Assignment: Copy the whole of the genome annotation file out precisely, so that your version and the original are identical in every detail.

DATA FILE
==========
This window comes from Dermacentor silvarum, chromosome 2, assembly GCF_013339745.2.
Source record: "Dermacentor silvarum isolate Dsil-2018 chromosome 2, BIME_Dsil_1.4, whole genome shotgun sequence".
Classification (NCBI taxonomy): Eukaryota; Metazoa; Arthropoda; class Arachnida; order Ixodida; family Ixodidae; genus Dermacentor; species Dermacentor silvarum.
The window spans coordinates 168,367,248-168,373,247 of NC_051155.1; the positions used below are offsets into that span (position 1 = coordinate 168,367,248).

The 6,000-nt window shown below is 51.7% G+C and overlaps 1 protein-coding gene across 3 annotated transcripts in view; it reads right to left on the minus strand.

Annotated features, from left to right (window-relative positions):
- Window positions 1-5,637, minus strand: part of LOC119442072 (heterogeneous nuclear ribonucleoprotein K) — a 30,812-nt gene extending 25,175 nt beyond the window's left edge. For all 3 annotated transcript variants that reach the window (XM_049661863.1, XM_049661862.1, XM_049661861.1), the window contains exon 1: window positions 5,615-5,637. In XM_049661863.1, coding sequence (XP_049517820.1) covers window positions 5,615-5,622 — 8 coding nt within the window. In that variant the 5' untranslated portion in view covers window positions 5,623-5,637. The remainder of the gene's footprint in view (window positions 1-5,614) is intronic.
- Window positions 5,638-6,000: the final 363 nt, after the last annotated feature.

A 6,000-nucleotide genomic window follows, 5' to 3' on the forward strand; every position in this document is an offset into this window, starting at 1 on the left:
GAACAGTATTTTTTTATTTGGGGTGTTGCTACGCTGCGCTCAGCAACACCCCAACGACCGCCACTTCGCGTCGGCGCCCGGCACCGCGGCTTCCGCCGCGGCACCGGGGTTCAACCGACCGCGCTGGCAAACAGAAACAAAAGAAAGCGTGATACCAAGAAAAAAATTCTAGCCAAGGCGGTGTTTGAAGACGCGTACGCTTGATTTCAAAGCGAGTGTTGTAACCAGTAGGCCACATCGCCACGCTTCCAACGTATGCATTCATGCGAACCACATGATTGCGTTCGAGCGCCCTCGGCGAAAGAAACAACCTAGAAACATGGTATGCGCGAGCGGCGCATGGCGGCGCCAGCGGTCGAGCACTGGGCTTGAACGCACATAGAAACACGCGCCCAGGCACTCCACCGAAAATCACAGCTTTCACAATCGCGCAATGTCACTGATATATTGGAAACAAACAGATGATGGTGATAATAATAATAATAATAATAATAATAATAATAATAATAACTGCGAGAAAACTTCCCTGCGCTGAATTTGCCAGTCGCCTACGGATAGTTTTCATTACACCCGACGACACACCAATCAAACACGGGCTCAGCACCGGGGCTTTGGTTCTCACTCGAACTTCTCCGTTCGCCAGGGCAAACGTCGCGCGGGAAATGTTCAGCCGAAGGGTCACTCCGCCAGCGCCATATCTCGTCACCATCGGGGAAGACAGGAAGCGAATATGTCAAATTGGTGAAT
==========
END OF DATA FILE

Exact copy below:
This window comes from Dermacentor silvarum, chromosome 2, assembly GCF_013339745.2.
Source record: "Dermacentor silvarum isolate Dsil-2018 chromosome 2, BIME_Dsil_1.4, whole genome shotgun sequence".
Classification (NCBI taxonomy): Eukaryota; Metazoa; Arthropoda; class Arachnida; order Ixodida; family Ixodidae; genus Dermacentor; species Dermacentor silvarum.
The window spans coordinates 168,367,248-168,373,247 of NC_051155.1; the positions used below are offsets into that span (position 1 = coordinate 168,367,248).

The 6,000-nt window shown below is 51.7% G+C and overlaps 1 protein-coding gene across 3 annotated transcripts in view; it reads right to left on the minus strand.

Annotated features, from left to right (window-relative positions):
- Window positions 1-5,637, minus strand: part of LOC119442072 (heterogeneous nuclear ribonucleoprotein K) — a 30,812-nt gene extending 25,175 nt beyond the window's left edge. For all 3 annotated transcript variants that reach the window (XM_049661863.1, XM_049661862.1, XM_049661861.1), the window contains exon 1: window positions 5,615-5,637. In XM_049661863.1, coding sequence (XP_049517820.1) covers window positions 5,615-5,622 — 8 coding nt within the window. In that variant the 5' untranslated portion in view covers window positions 5,623-5,637. The remainder of the gene's footprint in view (window positions 1-5,614) is intronic.
- Window positions 5,638-6,000: the final 363 nt, after the last annotated feature.

A 6,000-nucleotide genomic window follows, 5' to 3' on the forward strand; every position in this document is an offset into this window, starting at 1 on the left:
GAACAGTATTTTTTTATTTGGGGTGTTGCTACGCTGCGCTCAGCAACACCCCAACGACCGCCACTTCGCGTCGGCGCCCGGCACCGCGGCTTCCGCCGCGGCACCGGGGTTCAACCGACCGCGCTGGCAAACAGAAACAAAAGAAAGCGTGATACCAAGAAAAAAATTCTAGCCAAGGCGGTGTTTGAAGACGCGTACGCTTGATTTCAAAGCGAGTGTTGTAACCAGTAGGCCACATCGCCACGCTTCCAACGTATGCATTCATGCGAACCACATGATTGCGTTCGAGCGCCCTCGGCGAAAGAAACAACCTAGAAACATGGTATGCGCGAGCGGCGCATGGCGGCGCCAGCGGTCGAGCACTGGGCTTGAACGCACATAGAAACACGCGCCCAGGCACTCCACCGAAAATCACAGCTTTCACAATCGCGCAATGTCACTGATATATTGGAAACAAACAGATGATGGTGATAATAATAATAATAATAATAATAATAATAATAATAATAACTGCGAGAAAACTTCCCTGCGCTGAATTTGCCAGTCGCCTACGGATAGTTTTCATTACACCCGACGACACACCAATCAAACACGGGCTCAGCACCGGGGCTTTGGTTCTCACTCGAACTTCTCCGTTCGCCAGGGCAAACGTCGCGCGGGAAATGTTCAGCCGAAGGGTCACTCCGCCAGCGCCATATCTCGTCACCATCGGGGAAGACAGGAAGCGAATATGTCAAATTGGTGAAT